What Size Generator for 50 AMP RV

If you find yourself looking for a quality RV generator, there are a few things to consider to help with your search. So, what size generator for 50 amp RV?

Well it all depends on your power needs and what you plan on using regularly. The more devices and appliances you plan on using, the more power you will need. Simple as that!

In addition, the more power you use – generators will get larger, louder, and more expensive. As with much else, in the RV world there are tradeoffs.

I would typically advise a generator between 4000 to 8000 watts for most RVs (assuming 1 large AC unit). Check out the details below to figure out what works best for you.

Check our table below for the best 50 amp RV generators:

What Size Generator Do I Need for My RV?

A 50 amp service and provide up to 12000 watts (see calculations below). Does that mean you should buy a 12000 watt generator?

Well, you could certainly do that and be fully stocked on power, however given the realities of RV living, its overkill.

For the quick answer – if you have a 50 amp service and plan on using many appliances at once, I would advise around 7000 to 8000 watts to have ample service and never think about your power usage (assuming 1 large AC unit). 

You could probably get by with 4000 to 6000 watts depending on your AC needs and cooking habits.

See my calculations below and please look at your own situation so you don’t over buy on a generator – they cost a lot and weigh a ton as well!

How to Estimate Your Generator Size for your RV

To best estimate your RV power needs, let’s first run through starting watts and running watts. When a large appliance first turns on (think AC or refrigerator), there is an initial kick to get everything going – often referred to as starting watts. After the unit has started and its running at steady state, the power needs can be considerably less. Honda has a great Power Usage Guide – or checkout a quick version below.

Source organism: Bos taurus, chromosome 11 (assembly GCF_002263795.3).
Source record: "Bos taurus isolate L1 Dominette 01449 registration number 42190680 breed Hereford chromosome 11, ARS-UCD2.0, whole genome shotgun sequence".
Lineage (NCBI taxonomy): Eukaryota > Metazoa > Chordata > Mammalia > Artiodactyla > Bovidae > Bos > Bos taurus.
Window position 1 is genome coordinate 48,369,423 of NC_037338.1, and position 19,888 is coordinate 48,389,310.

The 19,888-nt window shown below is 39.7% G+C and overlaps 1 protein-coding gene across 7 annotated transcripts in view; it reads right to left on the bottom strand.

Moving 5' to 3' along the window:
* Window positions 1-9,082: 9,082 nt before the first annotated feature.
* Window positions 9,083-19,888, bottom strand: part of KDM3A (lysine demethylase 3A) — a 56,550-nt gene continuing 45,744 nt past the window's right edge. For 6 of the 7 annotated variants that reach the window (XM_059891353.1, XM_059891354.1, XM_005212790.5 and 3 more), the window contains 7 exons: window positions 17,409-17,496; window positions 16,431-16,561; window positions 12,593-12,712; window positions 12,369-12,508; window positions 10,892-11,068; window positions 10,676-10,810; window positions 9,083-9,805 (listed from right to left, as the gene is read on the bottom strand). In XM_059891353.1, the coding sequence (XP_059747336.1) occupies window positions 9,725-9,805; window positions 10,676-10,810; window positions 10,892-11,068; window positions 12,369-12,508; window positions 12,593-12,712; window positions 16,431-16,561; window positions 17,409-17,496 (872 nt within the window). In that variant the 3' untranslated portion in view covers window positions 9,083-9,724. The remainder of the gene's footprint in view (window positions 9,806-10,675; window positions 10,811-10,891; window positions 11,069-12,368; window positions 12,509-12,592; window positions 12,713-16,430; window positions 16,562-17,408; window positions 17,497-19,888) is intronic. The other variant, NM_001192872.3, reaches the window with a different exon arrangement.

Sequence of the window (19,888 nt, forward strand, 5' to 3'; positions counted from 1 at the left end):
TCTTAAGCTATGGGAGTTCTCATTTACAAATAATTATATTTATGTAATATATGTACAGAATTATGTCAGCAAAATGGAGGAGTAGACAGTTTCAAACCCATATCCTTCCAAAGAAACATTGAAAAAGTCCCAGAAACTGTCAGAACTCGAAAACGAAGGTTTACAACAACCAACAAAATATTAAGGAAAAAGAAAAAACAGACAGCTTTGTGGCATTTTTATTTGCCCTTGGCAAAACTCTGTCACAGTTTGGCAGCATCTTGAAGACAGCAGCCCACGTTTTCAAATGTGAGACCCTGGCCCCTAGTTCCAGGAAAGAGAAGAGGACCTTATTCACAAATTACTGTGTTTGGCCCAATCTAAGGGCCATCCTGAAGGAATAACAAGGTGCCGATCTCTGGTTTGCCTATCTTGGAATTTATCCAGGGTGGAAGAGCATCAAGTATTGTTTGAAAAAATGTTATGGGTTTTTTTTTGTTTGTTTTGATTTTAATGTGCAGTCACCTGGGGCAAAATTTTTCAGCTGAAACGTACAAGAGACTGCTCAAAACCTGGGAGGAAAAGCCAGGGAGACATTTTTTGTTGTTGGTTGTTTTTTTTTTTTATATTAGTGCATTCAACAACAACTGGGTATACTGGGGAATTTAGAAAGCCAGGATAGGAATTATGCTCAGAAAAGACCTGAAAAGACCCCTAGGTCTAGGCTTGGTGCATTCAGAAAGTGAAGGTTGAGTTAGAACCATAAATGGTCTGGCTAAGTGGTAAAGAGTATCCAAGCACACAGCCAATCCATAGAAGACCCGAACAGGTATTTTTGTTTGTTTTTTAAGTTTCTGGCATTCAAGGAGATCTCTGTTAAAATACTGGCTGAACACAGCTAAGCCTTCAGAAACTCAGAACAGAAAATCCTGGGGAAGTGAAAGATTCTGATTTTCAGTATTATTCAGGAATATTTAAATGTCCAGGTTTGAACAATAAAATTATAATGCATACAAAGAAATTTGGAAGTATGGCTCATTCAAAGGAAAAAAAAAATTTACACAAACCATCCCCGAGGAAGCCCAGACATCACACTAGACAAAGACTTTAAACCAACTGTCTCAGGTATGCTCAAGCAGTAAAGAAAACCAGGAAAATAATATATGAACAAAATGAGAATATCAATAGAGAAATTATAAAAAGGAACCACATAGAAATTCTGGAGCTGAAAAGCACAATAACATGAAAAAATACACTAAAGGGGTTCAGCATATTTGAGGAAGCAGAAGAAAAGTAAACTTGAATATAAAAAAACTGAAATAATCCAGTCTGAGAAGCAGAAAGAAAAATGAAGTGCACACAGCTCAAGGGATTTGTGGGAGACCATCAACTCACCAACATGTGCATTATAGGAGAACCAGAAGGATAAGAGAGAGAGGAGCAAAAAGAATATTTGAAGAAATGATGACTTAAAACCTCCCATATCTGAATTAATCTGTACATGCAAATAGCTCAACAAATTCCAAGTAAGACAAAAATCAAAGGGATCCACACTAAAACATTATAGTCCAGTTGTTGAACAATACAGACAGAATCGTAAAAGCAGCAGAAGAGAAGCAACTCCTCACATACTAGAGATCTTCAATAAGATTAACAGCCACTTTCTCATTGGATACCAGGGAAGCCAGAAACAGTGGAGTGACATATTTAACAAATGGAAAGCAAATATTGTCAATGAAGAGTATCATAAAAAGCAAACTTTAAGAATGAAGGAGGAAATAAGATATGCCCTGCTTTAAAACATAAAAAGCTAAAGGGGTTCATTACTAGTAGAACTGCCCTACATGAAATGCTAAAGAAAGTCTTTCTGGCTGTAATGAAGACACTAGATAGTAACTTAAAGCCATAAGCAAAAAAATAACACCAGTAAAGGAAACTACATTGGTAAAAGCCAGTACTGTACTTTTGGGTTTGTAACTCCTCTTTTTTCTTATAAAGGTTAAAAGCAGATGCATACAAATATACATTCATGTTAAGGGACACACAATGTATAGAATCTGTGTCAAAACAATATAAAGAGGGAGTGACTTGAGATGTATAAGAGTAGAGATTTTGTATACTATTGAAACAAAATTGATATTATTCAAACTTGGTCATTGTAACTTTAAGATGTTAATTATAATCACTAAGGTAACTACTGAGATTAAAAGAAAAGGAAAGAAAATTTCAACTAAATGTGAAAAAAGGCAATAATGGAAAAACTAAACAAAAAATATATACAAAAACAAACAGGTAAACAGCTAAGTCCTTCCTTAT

When you are sizing up your generator needs for your RV, its important to consider both starting watts and running watts of the appliances you plan on using.

Major Power Users in Your RV

For your RV, the largest users of power include the following:

  • RV air conditioner [up to 3300 watts starting, 2000 watts running]
  • Microwave [up to 1500 watts starting, 1500 watts running]
  • Electric grill [up to 1650 watts starting, 1650 watts running]

When you are estimating your power needs, consider if you have these appliances, and plan on them running at the same time [6450 watts starting, 5150 watts running]. Of course, check your specific appliances to see if these numbers align to your situation.

It’s easy to envision a situation where you have some friends over on a hot summer evening and you are cooking dinner for everyone.

Other Power Users in Your RV

After estimating the major users, consider these other common users of power:

  • RV refrigerator [up to 600 watts starting, 180 watts running]
  • TV [up to 190 watts starting, 190 watts running]
  • Satellite receiver [250 watts starting, 250 watts running]
  • Computer [200 watts starting, 200 watts running]
  • Coffee maker [600 watts starting, 600 watts running]
  • Blender [850 watts starting, 400 watts running]
  • Hair blow dryer [1900 watts starting, 1800 watts running]